It was just about three years ago that we started Green Kitchen Stories. I remember the process we went through to register the domain name. GreenKitchen was already taken. So was OurGreenKitchen. We talked about how we wanted a short personal story to go with each recipe. “Hey, let’s try Green Kitchen Stories.” And there it was.
This was intended to be some sort of playground for us. We wanted to improve our cooking and photographing skills. To learn more about health and nutrition. And to have fun. I know it sounds like a cliché, but we didn’t for a second believe that anyone would find their way here. We uploaded a few photos on recipe sites like foodgawker and tastespotting, mostly for fun. And two days later we received an email that we had a comment awaiting approval. Our first comment!
So much has happened in three years. We had a daughter. Together we travelled the world. When we got back we made an app. And all of a sudden we were signed to do a book. The impact that this blog and all of you readers have had on our lives has been massive. Thank you for standing by our side. Thank you for your comments, likes and tweets. And thank you for cooking with us.
Three years have passed, three more will come. We are looking into the future with hope, excitement and – quite honestly – a certain amount of fear. Where will this road lead us? We have already gone so much further than we could ever imagine. Hopefully you will always be there to hold our hands.
Now let’s have cake!
If you look in the ingredient list you will notice how this cake is filled with middle eastern flavors like saffron, honey, figs, dates and roasted nuts. But where the middle eastern desserts often goes über sweet, this cake is more on the fresher side. Most of the sweetness is kept to the roasted hazelnut and date crust. The saffron is used in a frozen yogurt filling that is bursting with flavor but still tastes very light. And the whole shebang is topped with ripe figs that are drizzled with honey. We recommend eating the entire cake at once (but maybe not by yourself). If you try too refreeze it once it has thawed, it won’t look half as pretty the second time. We got some proof of that in our freezer.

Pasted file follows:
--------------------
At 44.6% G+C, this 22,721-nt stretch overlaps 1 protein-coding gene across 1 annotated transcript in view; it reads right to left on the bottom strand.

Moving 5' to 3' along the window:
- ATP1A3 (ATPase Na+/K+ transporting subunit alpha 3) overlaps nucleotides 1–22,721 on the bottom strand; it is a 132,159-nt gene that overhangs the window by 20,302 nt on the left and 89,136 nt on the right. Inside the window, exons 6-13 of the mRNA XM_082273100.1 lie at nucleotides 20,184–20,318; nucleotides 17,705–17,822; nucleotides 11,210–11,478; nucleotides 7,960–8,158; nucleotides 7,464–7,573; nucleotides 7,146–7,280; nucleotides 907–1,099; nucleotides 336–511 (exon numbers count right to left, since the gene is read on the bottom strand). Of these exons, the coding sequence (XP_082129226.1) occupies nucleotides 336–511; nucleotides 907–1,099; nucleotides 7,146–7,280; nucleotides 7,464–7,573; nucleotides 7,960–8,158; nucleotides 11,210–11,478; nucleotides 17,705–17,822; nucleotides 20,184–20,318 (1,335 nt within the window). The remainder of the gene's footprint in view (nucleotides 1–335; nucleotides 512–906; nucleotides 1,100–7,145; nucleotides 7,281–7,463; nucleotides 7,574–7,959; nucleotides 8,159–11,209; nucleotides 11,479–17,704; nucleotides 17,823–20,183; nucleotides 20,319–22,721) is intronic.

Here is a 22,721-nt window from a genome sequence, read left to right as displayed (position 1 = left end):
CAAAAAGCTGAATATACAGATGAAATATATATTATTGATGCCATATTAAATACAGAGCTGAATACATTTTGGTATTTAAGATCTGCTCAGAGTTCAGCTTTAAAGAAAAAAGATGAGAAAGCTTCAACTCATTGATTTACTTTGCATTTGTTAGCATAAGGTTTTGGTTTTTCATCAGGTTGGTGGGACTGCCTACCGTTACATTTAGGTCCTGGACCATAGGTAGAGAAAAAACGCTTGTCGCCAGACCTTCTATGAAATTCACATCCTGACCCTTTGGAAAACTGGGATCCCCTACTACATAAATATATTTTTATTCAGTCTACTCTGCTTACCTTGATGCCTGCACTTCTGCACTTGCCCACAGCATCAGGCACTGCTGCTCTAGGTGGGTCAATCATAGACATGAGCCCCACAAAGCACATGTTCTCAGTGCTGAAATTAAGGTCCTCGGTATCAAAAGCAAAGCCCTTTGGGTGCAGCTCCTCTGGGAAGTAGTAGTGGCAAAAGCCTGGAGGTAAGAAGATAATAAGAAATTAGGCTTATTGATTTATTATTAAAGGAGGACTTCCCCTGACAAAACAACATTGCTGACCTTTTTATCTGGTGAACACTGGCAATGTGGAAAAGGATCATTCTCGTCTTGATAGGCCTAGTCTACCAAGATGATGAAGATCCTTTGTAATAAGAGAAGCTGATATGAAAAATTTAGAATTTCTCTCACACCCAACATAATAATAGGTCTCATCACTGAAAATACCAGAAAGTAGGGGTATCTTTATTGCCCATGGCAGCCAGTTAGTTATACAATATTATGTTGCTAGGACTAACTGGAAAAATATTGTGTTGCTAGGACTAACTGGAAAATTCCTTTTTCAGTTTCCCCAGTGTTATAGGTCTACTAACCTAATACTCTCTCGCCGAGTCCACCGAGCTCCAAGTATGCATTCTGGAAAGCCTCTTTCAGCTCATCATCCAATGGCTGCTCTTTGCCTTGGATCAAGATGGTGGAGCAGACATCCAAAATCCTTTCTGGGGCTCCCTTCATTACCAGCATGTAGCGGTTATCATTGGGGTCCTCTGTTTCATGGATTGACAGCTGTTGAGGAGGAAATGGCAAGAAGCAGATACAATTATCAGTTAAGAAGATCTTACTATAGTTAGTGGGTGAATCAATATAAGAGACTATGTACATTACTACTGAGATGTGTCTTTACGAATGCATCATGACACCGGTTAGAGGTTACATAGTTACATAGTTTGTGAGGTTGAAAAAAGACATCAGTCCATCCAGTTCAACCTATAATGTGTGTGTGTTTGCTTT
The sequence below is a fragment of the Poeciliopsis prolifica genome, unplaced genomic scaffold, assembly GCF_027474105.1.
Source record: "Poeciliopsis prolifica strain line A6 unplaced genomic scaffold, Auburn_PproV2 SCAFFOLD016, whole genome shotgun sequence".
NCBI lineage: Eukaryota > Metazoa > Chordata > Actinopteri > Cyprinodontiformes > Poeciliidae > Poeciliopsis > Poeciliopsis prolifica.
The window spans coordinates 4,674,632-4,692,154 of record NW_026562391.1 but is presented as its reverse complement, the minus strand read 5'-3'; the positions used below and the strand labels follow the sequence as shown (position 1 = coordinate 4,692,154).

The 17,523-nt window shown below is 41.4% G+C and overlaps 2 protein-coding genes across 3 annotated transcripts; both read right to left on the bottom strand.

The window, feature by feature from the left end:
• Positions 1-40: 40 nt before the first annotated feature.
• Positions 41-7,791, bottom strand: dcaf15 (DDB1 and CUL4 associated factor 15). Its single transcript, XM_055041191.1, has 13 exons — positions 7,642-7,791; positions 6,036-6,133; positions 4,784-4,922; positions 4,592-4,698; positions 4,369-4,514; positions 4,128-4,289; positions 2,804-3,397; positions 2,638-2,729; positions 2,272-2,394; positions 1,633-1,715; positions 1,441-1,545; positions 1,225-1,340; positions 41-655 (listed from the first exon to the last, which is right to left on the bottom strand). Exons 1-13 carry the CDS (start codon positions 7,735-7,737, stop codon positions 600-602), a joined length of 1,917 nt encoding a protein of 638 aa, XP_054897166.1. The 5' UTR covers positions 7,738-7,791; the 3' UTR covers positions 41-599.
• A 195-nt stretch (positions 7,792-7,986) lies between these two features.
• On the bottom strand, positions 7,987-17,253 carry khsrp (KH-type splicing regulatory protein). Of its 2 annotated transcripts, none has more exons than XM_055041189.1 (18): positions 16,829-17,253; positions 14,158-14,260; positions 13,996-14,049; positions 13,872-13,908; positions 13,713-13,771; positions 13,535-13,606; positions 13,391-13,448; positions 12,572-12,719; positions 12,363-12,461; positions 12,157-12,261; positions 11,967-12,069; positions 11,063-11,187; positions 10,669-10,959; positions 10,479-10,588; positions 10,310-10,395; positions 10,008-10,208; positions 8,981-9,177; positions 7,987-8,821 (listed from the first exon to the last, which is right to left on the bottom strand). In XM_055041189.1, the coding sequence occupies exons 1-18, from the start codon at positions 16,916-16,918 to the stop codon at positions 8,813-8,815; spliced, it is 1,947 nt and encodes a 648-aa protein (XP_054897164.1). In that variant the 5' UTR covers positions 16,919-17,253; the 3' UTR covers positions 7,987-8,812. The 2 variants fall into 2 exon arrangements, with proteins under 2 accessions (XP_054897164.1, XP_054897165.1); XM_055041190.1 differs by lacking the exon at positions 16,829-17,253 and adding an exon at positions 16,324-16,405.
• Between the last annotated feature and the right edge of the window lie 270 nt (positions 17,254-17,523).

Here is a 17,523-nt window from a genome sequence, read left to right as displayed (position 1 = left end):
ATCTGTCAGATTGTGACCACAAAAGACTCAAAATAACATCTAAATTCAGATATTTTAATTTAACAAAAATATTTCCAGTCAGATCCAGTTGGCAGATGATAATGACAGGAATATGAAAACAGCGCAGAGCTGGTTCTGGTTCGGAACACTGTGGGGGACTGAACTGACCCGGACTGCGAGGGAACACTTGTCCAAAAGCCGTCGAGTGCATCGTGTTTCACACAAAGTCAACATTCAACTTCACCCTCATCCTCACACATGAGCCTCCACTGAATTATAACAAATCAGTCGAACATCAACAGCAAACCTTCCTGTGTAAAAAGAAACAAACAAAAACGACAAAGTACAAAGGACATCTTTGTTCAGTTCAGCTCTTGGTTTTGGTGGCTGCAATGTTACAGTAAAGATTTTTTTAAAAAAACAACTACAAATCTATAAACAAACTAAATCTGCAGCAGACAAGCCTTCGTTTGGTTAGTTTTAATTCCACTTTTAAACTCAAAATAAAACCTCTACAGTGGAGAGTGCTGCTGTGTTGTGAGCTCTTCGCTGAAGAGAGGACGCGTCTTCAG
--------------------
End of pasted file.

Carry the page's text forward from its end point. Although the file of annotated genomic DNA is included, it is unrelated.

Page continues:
Hazelnut cake with Frozen Saffron Yogurt and Honey Drizzled Figs
2 1/2 cups (350 g) raw hazelnuts (save some for the topping, see instructions)
1/2 tsp sea salt
15 fresh soft dates, pitted
2 tbsp cold-pressed coconut oil
1 tbsp drinking water
3 cups (720 ml) plain full- fat turkish or greek yogurt, unsweetened
1 cup (240 ml) full-fat coconut milk
4 tbsp runny honey + some extra for topping
1 gram (0.035 oz) powdered saffron (2 sachets)
8 small fresh figs, halved
Preparing the crust: Toast the hazelnuts on a baking tray on 180°C (350°F) in the oven, for 8 – 10 minutes or until skin cracks. Let cool for a few minutes, then remove skin by rubbing the nuts between a rough kitchen towel. Add hazelnuts (save some for the topping) and salt to a food processor or blender and pulse for about 10 seconds. The nuts should be coarsely chopped, but not powdered. Pour the nuts into a separate bowl and set aside. Add the pitted dates, coconut oil and water to the food processor and run it on high speed until the mixture comes together to a sticky paste. Add the chopped hazelnuts and run until everything is combined into a sticky pebbled mixture. Place in a 20 cm (8-inch) spring-form cake tin and flatten it out with your fingers. Put in the fridge to chill while you prepare the filling.
Making the filling: Place turkish yoghurt, coconut milk and honey in a medium size mixing bowl and whisk to combine. Stir in the powdered saffron very gently with a spoon. Remove the spring-form cake tin from the fridge and pour the saffron filling on top of the crust. Then place the spring-form in the freezer for minimum 2 hours (you can keep it in the freezer for days but then you have to let it thaw for about 15-20 minutes before serving it). Top the cake with fresh figs, drizzle with honey and finely chopped hazelnuts. Serve immediately.
Note: The texture of the frozen yogurt layer can turn out a little icy, because it’s not made in an ice cream maker. Make sure to use a full-fat yogurt to avoid the icy texture.